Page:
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Fix GenerateShuffleArray to support cyclic shuffles #26169
The GenerateShuffleArray was not handling case when there was a cycle in
The GenerateShuffleArray was not handling case when there was a cycle in the register / stack slots shuffle and it resulted in an infinite loop in this function. This issue is Unix Amd64 ABI specific. To fix that, this change reworks the algorithm completely. Besides fixing the issue, it has also better performance in some cases. To fix the cyclic shuffling, I needed an extra helper register. However, there was no available general purpose register available, so I had to use xmm8 for this purpose.
For a future blog post, I've been digging into all the places that the CoreCLR uses stubs, turns out there's quite a few!!
I did wonder why so many stubs/thunks are hand-written assembly, is there a reason? My best guess what that the JIT is tailored towards converting IL to assembly, so the type of code that's needed in stubs isn't what the JIT is suited for or designed to do, is that right? Or is it historical reasons, i.e. the stubs were being developed at the same time as the JIT was, so it made sense to have them hand-written rather that waiting for the JIT to be able to create them?
(I know that there has been an initiative to move stubs to IL ('FEATURE_STUBS_AS_IL'), but I assume that there are several types of stubs that do things that can't be expressed in IL (moving/writing regsiters), so they would always have to be do in raw assembly or emitted by this JIT.)
BTW, slightly related question, is there a technical difference between 'stubs' and 'thunks'? It seems that thunks (i.e. 'shuffle thunks') are longer, more complex, whilst stubs are simpler, is that difference?
Do you mean static ones (e.g. the ones in *.S files) or dynamic ones (e.g. the shuffle thunks)?
Static: It is always possible to add JIT intrinsic that produces a specific machine instruction sequence. JIT intrinsic is much more expensive to implement than writing a few lines in .S file. If everything else (e.g. performance) is equal, static assembly helpers are strongly preferred over teaching JIT new tricks.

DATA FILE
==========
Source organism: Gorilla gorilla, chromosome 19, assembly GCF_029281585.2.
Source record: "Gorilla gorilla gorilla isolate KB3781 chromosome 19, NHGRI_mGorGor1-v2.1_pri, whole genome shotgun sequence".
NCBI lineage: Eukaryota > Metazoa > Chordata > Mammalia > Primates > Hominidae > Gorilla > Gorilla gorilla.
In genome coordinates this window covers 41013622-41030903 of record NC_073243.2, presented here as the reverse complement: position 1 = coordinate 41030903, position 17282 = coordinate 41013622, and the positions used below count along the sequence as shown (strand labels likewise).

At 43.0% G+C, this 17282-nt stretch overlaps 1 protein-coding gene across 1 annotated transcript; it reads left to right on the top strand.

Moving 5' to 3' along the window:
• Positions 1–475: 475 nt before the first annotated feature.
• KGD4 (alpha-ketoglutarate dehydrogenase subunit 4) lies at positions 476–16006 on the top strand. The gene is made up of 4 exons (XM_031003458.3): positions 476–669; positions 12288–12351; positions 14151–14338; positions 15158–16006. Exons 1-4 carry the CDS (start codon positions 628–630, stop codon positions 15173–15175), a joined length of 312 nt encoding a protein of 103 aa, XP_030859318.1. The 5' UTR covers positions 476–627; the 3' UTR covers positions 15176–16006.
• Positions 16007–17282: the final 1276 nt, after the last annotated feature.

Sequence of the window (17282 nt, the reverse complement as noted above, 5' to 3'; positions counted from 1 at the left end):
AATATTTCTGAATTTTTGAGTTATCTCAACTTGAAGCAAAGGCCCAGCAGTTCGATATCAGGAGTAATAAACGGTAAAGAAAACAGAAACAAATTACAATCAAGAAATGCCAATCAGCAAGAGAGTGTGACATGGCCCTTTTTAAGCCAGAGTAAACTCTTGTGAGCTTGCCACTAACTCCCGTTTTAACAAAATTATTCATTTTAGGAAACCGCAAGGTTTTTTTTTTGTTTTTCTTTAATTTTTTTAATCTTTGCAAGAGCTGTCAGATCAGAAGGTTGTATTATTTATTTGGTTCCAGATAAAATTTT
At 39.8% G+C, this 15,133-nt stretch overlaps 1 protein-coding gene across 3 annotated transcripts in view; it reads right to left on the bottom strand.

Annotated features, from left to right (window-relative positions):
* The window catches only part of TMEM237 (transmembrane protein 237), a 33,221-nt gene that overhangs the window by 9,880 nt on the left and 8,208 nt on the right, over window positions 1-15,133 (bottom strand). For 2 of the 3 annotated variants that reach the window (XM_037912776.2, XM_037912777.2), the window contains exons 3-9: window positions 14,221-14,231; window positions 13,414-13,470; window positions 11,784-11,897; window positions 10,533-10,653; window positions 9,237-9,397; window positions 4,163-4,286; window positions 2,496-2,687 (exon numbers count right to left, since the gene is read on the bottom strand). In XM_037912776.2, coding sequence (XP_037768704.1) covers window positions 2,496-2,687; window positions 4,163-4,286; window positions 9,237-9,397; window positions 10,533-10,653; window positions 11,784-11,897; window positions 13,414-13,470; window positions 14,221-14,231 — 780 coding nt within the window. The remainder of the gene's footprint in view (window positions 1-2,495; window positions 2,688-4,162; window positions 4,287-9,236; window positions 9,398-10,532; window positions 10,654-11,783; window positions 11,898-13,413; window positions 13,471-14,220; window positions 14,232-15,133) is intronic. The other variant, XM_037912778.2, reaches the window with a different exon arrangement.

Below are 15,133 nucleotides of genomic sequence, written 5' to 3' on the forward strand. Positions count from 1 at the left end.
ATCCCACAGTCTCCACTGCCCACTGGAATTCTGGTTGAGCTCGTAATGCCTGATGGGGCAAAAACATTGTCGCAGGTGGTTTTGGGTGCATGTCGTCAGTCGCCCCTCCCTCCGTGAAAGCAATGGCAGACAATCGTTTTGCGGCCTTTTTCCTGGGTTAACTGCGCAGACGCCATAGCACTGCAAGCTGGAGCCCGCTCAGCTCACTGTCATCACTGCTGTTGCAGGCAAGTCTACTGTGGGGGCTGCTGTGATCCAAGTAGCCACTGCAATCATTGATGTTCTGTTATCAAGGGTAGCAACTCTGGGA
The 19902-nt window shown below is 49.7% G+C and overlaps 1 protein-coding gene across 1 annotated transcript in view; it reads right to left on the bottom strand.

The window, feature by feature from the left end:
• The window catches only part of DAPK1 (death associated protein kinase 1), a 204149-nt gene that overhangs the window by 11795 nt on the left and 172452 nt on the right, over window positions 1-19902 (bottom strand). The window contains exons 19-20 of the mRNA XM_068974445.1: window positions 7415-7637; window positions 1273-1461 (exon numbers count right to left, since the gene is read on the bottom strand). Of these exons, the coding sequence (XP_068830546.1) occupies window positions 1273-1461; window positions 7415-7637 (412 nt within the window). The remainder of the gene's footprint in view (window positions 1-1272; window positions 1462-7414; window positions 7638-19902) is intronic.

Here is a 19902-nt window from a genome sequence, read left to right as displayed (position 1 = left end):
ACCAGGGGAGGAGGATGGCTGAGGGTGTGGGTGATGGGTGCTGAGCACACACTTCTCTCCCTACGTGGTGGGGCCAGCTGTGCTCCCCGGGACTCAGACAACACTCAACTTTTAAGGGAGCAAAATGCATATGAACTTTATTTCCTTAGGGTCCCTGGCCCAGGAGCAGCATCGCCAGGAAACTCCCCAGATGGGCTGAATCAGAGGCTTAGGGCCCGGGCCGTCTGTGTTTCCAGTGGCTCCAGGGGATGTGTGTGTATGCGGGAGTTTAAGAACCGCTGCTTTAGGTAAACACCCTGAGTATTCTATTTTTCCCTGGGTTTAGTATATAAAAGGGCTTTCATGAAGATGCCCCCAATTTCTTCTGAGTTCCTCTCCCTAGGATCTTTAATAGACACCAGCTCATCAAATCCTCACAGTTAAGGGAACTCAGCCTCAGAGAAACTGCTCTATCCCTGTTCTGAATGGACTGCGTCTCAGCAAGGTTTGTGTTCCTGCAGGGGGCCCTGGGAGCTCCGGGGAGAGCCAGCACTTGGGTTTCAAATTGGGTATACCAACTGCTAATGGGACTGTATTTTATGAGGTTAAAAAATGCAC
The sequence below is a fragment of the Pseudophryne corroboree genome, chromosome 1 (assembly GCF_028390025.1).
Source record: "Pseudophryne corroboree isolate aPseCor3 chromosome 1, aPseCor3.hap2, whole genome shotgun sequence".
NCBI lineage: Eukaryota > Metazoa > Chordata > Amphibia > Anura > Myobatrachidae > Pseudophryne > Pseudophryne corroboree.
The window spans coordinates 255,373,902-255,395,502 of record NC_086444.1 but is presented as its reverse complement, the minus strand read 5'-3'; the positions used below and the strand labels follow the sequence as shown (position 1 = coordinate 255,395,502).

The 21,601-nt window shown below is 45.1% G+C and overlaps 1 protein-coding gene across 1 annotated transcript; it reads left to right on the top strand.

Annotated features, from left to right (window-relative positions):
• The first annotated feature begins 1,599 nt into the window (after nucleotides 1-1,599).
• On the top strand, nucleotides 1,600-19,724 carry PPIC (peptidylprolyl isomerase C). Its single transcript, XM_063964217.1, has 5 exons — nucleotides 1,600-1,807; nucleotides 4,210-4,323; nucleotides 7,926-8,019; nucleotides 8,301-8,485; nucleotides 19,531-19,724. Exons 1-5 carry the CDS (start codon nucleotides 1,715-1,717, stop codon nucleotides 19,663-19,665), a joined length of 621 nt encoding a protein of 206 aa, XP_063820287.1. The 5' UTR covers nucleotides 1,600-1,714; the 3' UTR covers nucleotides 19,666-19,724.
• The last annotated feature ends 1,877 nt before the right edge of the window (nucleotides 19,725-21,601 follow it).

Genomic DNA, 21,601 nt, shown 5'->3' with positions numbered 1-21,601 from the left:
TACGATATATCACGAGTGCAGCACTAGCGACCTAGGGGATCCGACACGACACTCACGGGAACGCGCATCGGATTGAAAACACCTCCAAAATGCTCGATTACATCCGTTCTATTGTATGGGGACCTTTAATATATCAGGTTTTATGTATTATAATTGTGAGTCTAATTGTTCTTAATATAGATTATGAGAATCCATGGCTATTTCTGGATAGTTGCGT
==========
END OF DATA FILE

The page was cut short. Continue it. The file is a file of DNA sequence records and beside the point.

Dynamic: Most of these exist for historic reasons. .NET Framework 1.0 run on x86 only. Hand-emitting x86 instruction is easy and straightforward, so that is what was done originally. As you have mentioned, IL and JIT being in flux were likely contributing factors too. When porting to a new platform, it is typically easier and cheaper to port the hand-emitted assembly code to the new platform. I had to spend a lot of energy on convincing folks to go an extra mile and implement stubs-as-il variant for the stubs with highest maintenance costs to make the ports cheaper and less buggy.
Note that CoreRT has implementation for all dynamically generated stubs via stubs-as-il (including the shuffle thunk that this issue is about). The techniques required to make stubs-as-il possible everywhere were developed in Redhawk and ProjectN. You can think about stubs-as-il as porting of the goodness from CoreRT into mainstream .NET Core.
I do not think there is a clear pattern for how these names are used in CoreCLR. They are used interchangeably for the most part. "stub" is the more popular name.
@jkotas thanks (as always) for the useful info, I'd not quite fully appreciated the difference between the 'static' and 'dynamic' assembly code, makes sense now!
Going back to your original message. If that was to happen, would this mean that all the